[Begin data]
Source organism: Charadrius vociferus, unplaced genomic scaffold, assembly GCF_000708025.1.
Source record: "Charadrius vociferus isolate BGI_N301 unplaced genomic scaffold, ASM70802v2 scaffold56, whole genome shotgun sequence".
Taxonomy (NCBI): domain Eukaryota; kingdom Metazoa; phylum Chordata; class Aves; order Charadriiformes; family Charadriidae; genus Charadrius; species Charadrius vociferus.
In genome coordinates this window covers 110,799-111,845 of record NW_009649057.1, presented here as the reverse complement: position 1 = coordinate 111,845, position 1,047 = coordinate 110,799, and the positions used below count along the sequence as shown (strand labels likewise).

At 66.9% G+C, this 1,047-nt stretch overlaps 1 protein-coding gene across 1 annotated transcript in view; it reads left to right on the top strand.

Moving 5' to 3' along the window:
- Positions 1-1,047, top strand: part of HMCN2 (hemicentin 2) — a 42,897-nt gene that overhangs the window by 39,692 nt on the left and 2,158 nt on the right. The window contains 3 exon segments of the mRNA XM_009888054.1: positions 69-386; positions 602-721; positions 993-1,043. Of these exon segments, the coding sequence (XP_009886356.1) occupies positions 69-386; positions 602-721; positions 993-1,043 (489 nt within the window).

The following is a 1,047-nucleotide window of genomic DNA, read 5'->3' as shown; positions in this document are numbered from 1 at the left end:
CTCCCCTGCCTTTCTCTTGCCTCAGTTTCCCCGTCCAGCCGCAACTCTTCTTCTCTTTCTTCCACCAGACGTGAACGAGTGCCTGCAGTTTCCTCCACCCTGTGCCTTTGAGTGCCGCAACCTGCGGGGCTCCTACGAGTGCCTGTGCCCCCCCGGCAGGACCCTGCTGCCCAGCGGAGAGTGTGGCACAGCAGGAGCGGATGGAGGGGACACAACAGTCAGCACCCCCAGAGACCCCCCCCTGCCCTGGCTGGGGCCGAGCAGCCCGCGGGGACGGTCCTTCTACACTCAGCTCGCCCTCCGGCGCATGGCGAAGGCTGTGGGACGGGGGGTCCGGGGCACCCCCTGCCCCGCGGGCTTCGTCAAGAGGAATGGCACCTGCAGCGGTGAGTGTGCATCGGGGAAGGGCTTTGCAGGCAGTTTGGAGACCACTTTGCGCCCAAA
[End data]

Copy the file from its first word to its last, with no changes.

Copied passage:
Source organism: Charadrius vociferus, unplaced genomic scaffold, assembly GCF_000708025.1.
Source record: "Charadrius vociferus isolate BGI_N301 unplaced genomic scaffold, ASM70802v2 scaffold56, whole genome shotgun sequence".
Taxonomy (NCBI): domain Eukaryota; kingdom Metazoa; phylum Chordata; class Aves; order Charadriiformes; family Charadriidae; genus Charadrius; species Charadrius vociferus.
In genome coordinates this window covers 110,799-111,845 of record NW_009649057.1, presented here as the reverse complement: position 1 = coordinate 111,845, position 1,047 = coordinate 110,799, and the positions used below count along the sequence as shown (strand labels likewise).

At 66.9% G+C, this 1,047-nt stretch overlaps 1 protein-coding gene across 1 annotated transcript in view; it reads left to right on the top strand.

Moving 5' to 3' along the window:
- Positions 1-1,047, top strand: part of HMCN2 (hemicentin 2) — a 42,897-nt gene that overhangs the window by 39,692 nt on the left and 2,158 nt on the right. The window contains 3 exon segments of the mRNA XM_009888054.1: positions 69-386; positions 602-721; positions 993-1,043. Of these exon segments, the coding sequence (XP_009886356.1) occupies positions 69-386; positions 602-721; positions 993-1,043 (489 nt within the window).

The following is a 1,047-nucleotide window of genomic DNA, read 5'->3' as shown; positions in this document are numbered from 1 at the left end:
CTCCCCTGCCTTTCTCTTGCCTCAGTTTCCCCGTCCAGCCGCAACTCTTCTTCTCTTTCTTCCACCAGACGTGAACGAGTGCCTGCAGTTTCCTCCACCCTGTGCCTTTGAGTGCCGCAACCTGCGGGGCTCCTACGAGTGCCTGTGCCCCCCCGGCAGGACCCTGCTGCCCAGCGGAGAGTGTGGCACAGCAGGAGCGGATGGAGGGGACACAACAGTCAGCACCCCCAGAGACCCCCCCCTGCCCTGGCTGGGGCCGAGCAGCCCGCGGGGACGGTCCTTCTACACTCAGCTCGCCCTCCGGCGCATGGCGAAGGCTGTGGGACGGGGGGTCCGGGGCACCCCCTGCCCCGCGGGCTTCGTCAAGAGGAATGGCACCTGCAGCGGTGAGTGTGCATCGGGGAAGGGCTTTGCAGGCAGTTTGGAGACCACTTTGCGCCCAAA